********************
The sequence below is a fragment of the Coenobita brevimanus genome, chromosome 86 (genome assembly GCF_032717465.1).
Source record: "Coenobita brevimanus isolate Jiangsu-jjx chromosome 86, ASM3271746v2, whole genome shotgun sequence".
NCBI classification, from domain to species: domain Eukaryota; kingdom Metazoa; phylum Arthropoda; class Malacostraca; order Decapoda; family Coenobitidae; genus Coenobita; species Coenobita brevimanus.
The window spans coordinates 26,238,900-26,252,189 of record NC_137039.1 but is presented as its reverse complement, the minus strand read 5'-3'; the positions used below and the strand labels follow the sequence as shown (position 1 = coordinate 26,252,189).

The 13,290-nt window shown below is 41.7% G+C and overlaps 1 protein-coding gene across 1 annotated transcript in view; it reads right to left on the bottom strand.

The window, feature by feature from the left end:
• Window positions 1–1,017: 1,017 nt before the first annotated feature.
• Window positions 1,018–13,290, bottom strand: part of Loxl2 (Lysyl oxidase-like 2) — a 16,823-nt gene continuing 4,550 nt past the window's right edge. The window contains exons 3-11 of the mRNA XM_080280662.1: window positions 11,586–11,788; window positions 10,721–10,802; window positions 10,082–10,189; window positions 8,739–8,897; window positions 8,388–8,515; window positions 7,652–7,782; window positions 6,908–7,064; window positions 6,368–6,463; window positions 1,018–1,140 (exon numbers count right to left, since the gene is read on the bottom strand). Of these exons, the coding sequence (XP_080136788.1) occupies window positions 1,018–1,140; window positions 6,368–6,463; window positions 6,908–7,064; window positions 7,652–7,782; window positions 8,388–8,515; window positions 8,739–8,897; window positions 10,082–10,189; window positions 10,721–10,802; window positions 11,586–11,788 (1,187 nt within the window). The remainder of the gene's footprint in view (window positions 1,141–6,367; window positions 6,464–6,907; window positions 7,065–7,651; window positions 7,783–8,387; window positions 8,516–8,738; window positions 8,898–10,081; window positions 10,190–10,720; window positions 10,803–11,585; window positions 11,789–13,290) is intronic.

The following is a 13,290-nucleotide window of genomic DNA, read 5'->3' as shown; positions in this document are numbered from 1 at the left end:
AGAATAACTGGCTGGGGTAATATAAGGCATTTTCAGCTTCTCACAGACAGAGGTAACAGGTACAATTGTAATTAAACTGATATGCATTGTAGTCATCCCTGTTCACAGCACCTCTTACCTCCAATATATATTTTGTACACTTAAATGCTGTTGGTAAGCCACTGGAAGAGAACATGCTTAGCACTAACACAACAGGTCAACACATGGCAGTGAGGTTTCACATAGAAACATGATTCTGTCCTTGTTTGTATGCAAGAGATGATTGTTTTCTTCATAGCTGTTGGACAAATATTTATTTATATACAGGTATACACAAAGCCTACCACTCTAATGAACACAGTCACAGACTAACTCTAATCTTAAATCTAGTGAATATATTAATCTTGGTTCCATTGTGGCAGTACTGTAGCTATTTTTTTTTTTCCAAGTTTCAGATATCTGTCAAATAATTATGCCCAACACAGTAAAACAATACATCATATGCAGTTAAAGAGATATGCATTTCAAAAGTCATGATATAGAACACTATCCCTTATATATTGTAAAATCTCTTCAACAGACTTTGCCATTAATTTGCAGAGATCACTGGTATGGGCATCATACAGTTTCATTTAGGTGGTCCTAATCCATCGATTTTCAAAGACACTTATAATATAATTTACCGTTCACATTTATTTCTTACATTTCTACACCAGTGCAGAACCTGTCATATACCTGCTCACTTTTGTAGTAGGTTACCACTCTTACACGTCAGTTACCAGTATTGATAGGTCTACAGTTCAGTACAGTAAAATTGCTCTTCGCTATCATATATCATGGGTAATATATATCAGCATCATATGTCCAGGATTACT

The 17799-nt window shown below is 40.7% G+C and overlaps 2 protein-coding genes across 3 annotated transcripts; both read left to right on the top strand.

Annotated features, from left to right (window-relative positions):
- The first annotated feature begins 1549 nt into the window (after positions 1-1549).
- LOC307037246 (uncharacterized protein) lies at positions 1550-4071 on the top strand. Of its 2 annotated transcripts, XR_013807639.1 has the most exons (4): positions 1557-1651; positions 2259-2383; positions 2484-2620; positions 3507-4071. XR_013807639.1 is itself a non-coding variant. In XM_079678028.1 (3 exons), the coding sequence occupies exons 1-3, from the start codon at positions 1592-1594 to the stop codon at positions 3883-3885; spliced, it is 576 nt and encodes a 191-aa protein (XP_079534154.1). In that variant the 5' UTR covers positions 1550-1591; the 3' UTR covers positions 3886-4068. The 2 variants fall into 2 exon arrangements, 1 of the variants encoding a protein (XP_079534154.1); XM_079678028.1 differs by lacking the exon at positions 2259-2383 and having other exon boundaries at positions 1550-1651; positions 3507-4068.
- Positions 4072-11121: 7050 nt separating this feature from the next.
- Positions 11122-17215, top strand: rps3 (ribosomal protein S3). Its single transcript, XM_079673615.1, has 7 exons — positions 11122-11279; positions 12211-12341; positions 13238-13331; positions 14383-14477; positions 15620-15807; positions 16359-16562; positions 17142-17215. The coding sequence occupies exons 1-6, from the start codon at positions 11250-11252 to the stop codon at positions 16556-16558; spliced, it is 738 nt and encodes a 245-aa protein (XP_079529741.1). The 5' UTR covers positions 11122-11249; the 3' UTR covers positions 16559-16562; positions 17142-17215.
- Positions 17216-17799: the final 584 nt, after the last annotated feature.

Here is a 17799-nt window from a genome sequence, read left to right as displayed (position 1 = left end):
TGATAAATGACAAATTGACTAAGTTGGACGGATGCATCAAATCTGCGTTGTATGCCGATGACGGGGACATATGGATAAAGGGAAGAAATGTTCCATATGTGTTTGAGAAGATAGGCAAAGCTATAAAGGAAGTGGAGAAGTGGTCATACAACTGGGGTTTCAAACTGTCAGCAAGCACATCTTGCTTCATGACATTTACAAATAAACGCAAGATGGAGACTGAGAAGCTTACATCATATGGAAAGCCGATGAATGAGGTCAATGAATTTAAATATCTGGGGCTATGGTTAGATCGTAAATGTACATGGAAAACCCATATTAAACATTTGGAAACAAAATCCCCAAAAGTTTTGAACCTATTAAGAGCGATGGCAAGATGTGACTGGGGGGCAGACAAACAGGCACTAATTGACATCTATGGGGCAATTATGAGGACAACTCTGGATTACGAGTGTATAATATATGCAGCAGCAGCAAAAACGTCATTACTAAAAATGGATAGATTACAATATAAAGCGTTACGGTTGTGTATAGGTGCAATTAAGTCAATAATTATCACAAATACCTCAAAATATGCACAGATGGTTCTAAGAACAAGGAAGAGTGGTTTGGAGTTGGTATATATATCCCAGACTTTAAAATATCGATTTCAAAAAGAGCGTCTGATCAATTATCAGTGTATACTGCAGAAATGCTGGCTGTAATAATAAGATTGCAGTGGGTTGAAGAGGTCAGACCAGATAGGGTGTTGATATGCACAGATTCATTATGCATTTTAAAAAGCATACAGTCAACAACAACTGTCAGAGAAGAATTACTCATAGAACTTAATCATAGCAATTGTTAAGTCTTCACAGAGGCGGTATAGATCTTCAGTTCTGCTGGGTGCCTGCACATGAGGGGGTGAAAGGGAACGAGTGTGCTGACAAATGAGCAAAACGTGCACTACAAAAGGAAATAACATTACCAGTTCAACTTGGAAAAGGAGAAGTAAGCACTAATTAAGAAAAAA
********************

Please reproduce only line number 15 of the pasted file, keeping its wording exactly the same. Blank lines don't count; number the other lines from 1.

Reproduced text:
- Positions 4072-11121: 7050 nt separating this feature from the next.